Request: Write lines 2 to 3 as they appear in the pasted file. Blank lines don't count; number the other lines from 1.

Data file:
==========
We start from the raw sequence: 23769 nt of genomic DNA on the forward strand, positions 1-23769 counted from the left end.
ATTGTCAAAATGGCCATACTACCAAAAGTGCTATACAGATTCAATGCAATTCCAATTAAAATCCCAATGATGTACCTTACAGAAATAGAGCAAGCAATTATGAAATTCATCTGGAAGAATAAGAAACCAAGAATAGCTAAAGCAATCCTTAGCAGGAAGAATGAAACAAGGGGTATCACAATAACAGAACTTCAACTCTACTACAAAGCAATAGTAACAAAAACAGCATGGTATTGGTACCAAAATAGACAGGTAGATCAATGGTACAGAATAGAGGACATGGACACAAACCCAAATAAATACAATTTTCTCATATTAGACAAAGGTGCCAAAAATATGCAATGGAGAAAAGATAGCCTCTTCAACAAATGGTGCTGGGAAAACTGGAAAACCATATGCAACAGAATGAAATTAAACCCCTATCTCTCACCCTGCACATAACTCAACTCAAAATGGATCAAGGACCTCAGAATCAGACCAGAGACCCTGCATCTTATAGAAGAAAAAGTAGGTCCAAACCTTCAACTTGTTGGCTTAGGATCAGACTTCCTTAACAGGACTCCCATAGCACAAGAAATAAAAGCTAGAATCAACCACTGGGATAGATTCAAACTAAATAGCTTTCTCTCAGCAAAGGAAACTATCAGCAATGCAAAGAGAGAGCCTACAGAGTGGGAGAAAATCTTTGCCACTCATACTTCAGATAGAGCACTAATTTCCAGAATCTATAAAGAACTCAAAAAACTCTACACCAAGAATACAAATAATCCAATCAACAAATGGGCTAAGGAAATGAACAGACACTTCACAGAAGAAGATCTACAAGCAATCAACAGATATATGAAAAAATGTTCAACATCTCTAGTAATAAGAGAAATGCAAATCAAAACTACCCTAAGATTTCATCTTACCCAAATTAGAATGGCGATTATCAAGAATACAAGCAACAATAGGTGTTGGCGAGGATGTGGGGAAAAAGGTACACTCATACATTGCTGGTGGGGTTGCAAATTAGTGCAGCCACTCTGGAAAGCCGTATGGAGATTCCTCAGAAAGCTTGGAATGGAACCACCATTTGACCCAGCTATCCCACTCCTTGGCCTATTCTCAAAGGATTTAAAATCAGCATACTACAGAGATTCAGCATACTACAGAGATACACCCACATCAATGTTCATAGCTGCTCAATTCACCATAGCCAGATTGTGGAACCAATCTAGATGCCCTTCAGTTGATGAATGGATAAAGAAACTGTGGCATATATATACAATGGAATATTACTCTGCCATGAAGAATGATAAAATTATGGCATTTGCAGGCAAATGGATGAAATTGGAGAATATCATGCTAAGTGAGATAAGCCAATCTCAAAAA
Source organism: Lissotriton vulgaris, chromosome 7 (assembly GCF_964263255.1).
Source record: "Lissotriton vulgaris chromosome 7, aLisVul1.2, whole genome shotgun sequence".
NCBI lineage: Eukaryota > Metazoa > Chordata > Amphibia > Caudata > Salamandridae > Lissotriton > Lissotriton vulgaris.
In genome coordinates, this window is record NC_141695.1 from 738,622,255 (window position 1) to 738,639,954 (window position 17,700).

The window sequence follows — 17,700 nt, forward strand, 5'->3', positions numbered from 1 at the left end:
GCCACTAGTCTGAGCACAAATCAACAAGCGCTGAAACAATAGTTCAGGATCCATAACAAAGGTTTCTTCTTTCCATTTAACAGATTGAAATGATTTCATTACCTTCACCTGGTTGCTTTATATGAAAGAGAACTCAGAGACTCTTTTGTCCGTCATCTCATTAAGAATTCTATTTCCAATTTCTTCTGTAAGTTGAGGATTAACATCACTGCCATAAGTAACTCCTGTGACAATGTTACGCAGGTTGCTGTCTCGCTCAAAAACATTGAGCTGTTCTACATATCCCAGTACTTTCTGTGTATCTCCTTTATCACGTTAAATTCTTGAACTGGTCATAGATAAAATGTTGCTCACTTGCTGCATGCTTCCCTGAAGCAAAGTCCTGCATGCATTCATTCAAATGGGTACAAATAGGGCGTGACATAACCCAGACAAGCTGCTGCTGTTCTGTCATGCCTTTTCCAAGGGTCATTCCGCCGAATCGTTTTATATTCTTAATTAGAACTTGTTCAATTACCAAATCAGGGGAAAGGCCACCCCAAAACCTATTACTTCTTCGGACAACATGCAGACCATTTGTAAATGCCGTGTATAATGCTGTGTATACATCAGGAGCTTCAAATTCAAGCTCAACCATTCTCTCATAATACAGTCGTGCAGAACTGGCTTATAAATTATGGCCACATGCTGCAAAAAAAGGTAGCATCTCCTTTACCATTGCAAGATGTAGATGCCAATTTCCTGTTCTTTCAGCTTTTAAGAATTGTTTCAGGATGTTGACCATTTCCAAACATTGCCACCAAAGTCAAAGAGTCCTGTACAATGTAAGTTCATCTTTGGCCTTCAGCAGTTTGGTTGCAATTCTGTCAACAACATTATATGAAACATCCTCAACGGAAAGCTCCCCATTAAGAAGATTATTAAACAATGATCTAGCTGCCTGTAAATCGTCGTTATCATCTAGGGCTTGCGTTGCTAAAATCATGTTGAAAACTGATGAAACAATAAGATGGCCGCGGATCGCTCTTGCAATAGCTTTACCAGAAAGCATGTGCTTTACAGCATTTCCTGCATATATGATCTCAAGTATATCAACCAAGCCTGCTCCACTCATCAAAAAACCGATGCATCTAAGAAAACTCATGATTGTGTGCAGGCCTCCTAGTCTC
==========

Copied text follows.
ATTGTCAAAATGGCCATACTACCAAAAGTGCTATACAGATTCAATGCAATTCCAATTAAAATCCCAATGATGTACCTTACAGAAATAGAGCAAGCAATTATGAAATTCATCTGGAAGAATAAGAAACCAAGAATAGCTAAAGCAATCCTTAGCAGGAAGAATGAAACAAGGGGTATCACAATAACAGAACTTCAACTCTACTACAAAGCAATAGTAACAAAAACAGCATGGTATTGGTACCAAAATAGACAGGTAGATCAATGGTACAGAATAGAGGACATGGACACAAACCCAAATAAATACAATTTTCTCATATTAGACAAAGGTGCCAAAAATATGCAATGGAGAAAAGATAGCCTCTTCAACAAATGGTGCTGGGAAAACTGGAAAACCATATGCAACAGAATGAAATTAAACCCCTATCTCTCACCCTGCACATAACTCAACTCAAAATGGATCAAGGACCTCAGAATCAGACCAGAGACCCTGCATCTTATAGAAGAAAAAGTAGGTCCAAACCTTCAACTTGTTGGCTTAGGATCAGACTTCCTTAACAGGACTCCCATAGCACAAGAAATAAAAGCTAGAATCAACCACTGGGATAGATTCAAACTAAATAGCTTTCTCTCAGCAAAGGAAACTATCAGCAATGCAAAGAGAGAGCCTACAGAGTGGGAGAAAATCTTTGCCACTCATACTTCAGATAGAGCACTAATTTCCAGAATCTATAAAGAACTCAAAAAACTCTACACCAAGAATACAAATAATCCAATCAACAAATGGGCTAAGGAAATGAACAGACACTTCACAGAAGAAGATCTACAAGCAATCAACAGATATATGAAAAAATGTTCAACATCTCTAGTAATAAGAGAAATGCAAATCAAAACTACCCTAAGATTTCATCTTACCCAAATTAGAATGGCGATTATCAAGAATACAAGCAACAATAGGTGTTGGCGAGGATGTGGGGAAAAAGGTACACTCATACATTGCTGGTGGGGTTGCAAATTAGTGCAGCCACTCTGGAAAGCCGTATGGAGATTCCTCAGAAAGCTTGGAATGGAACCACCATTTGACCCAGCTATCCCACTCCTTGGCCTATTCTCAAAGGATTTAAAATCAGCATACTACAGAGATTCAGCATACTACAGAGATACACCCACATCAATGTTCATAGCTGCTCAATTCACCATAGCCAGATTGTGGAACCAATCTAGATGCCCTTCAGTTGATGAATGGATAAAGAAACTGTGGCATATATATACAATGGAATATTACTCTGCCATGAAGAATGATAAAATTATGGCATTTGCAGGCAAATGGATGAAATTGGAGAATATCATGCTAAGTGAGATAAGCCAATCTCAAAAA
Source organism: Lissotriton vulgaris, chromosome 7 (assembly GCF_964263255.1).